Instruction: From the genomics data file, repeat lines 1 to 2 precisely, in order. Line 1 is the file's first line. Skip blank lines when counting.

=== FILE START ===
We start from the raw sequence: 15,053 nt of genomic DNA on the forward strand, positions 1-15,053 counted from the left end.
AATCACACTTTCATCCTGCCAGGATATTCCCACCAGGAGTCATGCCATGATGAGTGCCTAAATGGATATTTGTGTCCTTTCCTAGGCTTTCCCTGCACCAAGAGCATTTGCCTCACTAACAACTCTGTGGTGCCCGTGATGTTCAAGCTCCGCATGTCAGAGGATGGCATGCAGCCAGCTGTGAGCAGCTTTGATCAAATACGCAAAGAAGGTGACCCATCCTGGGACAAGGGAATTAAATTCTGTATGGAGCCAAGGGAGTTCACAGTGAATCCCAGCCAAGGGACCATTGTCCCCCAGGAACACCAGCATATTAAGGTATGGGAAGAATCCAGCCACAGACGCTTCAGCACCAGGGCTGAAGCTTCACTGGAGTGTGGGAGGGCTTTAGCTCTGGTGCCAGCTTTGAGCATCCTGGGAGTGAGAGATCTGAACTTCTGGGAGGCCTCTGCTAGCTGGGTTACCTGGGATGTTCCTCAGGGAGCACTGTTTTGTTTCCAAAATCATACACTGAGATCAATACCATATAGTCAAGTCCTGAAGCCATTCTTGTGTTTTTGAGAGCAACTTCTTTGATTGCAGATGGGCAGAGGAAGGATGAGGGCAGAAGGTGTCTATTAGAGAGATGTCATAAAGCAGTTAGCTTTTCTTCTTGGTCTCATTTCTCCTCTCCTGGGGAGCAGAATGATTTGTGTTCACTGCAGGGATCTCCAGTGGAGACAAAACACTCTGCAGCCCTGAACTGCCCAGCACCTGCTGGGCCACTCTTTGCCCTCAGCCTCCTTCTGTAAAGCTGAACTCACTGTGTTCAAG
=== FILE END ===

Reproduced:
We start from the raw sequence: 15,053 nt of genomic DNA on the forward strand, positions 1-15,053 counted from the left end.
AATCACACTTTCATCCTGCCAGGATATTCCCACCAGGAGTCATGCCATGATGAGTGCCTAAATGGATATTTGTGTCCTTTCCTAGGCTTTCCCTGCACCAAGAGCATTTGCCTCACTAACAACTCTGTGGTGCCCGTGATGTTCAAGCTCCGCATGTCAGAGGATGGCATGCAGCCAGCTGTGAGCAGCTTTGATCAAATACGCAAAGAAGGTGACCCATCCTGGGACAAGGGAATTAAATTCTGTATGGAGCCAAGGGAGTTCACAGTGAATCCCAGCCAAGGGACCATTGTCCCCCAGGAACACCAGCATATTAAGGTATGGGAAGAATCCAGCCACAGACGCTTCAGCACCAGGGCTGAAGCTTCACTGGAGTGTGGGAGGGCTTTAGCTCTGGTGCCAGCTTTGAGCATCCTGGGAGTGAGAGATCTGAACTTCTGGGAGGCCTCTGCTAGCTGGGTTACCTGGGATGTTCCTCAGGGAGCACTGTTTTGTTTCCAAAATCATACACTGAGATCAATACCATATAGTCAAGTCCTGAAGCCATTCTTGTGTTTTTGAGAGCAACTTCTTTGATTGCAGATGGGCAGAGGAAGGATGAGGGCAGAAGGTGTCTATTAGAGAGATGTCATAAAGCAGTTAGCTTTTCTTCTTGGTCTCATTTCTCCTCTCCTGGGGAGCAGAATGATTTGTGTTCACTGCAGGGATCTCCAGTGGAGACAAAACACTCTGCAGCCCTGAACTGCCCAGCACCTGCTGGGCCACTCTTTGCCCTCAGCCTCCTTCTGTAAAGCTGAACTCACTGTGTTCAAG